The submarine cable boom is back with a vengeance. In recent months, Asia has seen several new undersea systems kick off, such as Tata's TGN-IA, which links Hong Kong, Singapore, Tokyo, Vietnam and the Philippines with initial design capacity of 3.8 Tbps and the Asia America Gateway cable, linking southeast Asia to the US. Meanwhile, Pipe Networks' PPC-1 cable, which links Sydney, Guam, Papua New Guinea, Tokyo and San Jose, was set to launch this month as we went to press.
That's just in the Pacific.
Research firm TeleGeography estimates that by the time 2009 is over (if all goes according to plan) 16 new undersea cables will be in place. That's more than the number of submarine systems built in 2001, the height of the subsea bandwidth bubble. And there's more where that came from - TeleGeography also says around $2.4 billion worth of new submarine cable projects are scheduled to be finished in the next two years.
The motivation behind the push for all this fresh subsea capacity isn't a mystery. Some more numbers from TeleGeography: international traffic growth accelerated to 79% this year, up from 61% in 2008. Tellingly, much of that is coming from emerging markets like Eastern Europe, South Asia and the Middle East, where traffic growth this year alone has topped well over 100%. Break it down by country and you find that Vietnam's bandwidth usage is expected to grow from 22.8 Gbps in 2008 to grow 13 times to 302.4 Gbps in 2013. Thailand will see a tenfold growth in bandwidth requirements in the same time frame.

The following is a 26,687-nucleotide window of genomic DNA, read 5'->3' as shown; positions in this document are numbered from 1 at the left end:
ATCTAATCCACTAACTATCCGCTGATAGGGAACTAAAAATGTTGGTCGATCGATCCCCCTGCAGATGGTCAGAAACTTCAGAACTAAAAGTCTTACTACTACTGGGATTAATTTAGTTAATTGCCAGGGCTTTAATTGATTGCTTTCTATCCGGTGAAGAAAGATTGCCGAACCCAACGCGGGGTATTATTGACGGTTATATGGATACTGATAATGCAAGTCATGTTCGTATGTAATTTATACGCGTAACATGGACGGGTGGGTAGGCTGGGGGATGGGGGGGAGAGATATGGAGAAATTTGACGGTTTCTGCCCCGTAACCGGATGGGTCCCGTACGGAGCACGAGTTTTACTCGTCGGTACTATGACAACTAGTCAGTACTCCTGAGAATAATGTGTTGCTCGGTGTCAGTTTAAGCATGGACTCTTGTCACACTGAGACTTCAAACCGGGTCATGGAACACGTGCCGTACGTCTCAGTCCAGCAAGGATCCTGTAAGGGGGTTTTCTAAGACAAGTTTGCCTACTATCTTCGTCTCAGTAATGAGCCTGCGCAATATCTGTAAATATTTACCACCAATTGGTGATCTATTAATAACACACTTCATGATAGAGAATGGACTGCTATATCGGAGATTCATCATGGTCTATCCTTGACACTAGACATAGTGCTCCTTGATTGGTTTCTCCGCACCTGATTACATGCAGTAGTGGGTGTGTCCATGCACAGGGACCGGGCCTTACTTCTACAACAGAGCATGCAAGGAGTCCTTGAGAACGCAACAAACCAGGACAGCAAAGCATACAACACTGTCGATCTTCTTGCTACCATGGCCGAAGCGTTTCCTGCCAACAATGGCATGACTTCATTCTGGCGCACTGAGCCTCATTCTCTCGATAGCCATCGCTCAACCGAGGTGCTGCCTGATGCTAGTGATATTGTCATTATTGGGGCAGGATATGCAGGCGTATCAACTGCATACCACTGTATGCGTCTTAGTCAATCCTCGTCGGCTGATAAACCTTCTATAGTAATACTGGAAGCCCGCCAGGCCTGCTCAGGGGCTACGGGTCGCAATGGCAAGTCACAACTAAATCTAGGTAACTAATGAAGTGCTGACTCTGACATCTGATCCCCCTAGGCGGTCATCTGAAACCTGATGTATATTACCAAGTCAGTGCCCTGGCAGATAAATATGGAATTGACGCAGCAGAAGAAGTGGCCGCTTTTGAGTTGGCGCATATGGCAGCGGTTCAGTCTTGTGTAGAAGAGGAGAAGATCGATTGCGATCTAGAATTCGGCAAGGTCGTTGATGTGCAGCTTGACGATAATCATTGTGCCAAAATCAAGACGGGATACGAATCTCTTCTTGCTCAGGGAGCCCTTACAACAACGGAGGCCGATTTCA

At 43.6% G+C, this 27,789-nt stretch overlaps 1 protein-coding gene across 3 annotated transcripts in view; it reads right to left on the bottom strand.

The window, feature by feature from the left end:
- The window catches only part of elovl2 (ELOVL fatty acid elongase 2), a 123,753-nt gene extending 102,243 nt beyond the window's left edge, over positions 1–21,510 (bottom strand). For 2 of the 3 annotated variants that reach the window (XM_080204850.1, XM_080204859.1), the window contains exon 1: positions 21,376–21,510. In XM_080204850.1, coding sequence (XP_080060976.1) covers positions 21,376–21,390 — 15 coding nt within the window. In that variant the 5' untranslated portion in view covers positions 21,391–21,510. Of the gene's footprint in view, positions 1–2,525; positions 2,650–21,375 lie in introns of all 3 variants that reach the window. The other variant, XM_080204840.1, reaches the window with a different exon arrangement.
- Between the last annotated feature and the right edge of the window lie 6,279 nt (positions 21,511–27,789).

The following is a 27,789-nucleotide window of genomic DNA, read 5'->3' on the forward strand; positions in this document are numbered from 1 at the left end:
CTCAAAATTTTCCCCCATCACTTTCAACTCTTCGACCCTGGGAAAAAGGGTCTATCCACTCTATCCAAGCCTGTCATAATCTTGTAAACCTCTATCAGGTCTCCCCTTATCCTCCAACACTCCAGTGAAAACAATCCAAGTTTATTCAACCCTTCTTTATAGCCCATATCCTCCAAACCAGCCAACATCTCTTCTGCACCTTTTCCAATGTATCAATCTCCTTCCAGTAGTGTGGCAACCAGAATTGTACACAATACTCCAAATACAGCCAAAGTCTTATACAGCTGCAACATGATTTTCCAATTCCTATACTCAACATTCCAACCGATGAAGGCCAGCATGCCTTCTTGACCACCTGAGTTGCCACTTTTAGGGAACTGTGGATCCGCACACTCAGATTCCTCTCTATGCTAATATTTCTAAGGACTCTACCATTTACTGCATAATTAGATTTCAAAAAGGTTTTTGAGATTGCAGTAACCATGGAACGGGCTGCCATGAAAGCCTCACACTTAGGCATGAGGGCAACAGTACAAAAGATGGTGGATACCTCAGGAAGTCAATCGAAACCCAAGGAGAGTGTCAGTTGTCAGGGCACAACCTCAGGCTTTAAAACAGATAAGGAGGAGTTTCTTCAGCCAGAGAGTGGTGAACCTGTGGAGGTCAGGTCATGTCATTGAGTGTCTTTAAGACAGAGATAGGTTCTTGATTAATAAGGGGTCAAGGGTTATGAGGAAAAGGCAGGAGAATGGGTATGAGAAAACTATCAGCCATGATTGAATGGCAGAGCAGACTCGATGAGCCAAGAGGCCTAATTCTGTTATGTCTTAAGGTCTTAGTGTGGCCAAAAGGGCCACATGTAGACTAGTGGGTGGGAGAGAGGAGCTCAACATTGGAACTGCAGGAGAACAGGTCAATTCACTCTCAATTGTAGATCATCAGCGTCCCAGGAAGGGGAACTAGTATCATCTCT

"We're seeing tremendous demand that's not always coming from the usual places," says Pacnet CEO Bill Barney. "We're looking at 3G, Chinese broadband deployment, video, cable TV on broadband in China, Indian consumer connectivity going bananas, also Indonesia and Thailand."
Little wonder network operators have added 9.4 Tbps of new capacity this year, TeleGeography says.
Naturally, keeping up with that hunger for bandwidth isn't just a matter of building new cable systems but also upgrading capacity in existing links.
Consequently, carriers are entertaining various options to accomplish that. One option gaining traction is upgrading 10G wavelengths to 40G.
40G wave technology has been around for a couple of years and has seen some deployment in terrestrial optical networks. But various trials aside, it has yet to really gain traction in the subsea market, primarily due to the wet nature of the business. As most of the network plant is underwater, boosting wavelength bit rates has to be done using SLTE (submarine line terminal equipment) gear plugged into the dry plant at either end of a given link. A number of carriers have already done this to upgrade 2.5G waves to 10G - Pacnet did it this past May, for example, using SLTE cards from XTera to upgrade its EAC-C2C system.
Taking that to 40G has been problematic, partially in terms of the economics (as it has been generally cheaper for carriers to deploy four 10G cards than one 40G card), but also in terms of reach - 40G has to not only be able to cover relatively short links of a few hundred kilometers, but also transoceanic links that can span 9,000 km or more.
But that could be changing soon. Vendors like Nortel Networks (its bankruptcy proceedings notwithstanding), Infinera and Huawei Technologies are bringing their terrestrial optical technology to the SLTE space, challenging the big subsea suppliers (Alcatel-Lucent, Fujitsu, NEC and Tyco) with SLTE gear that they say can help 40G go the distance.
SLTE: plug it in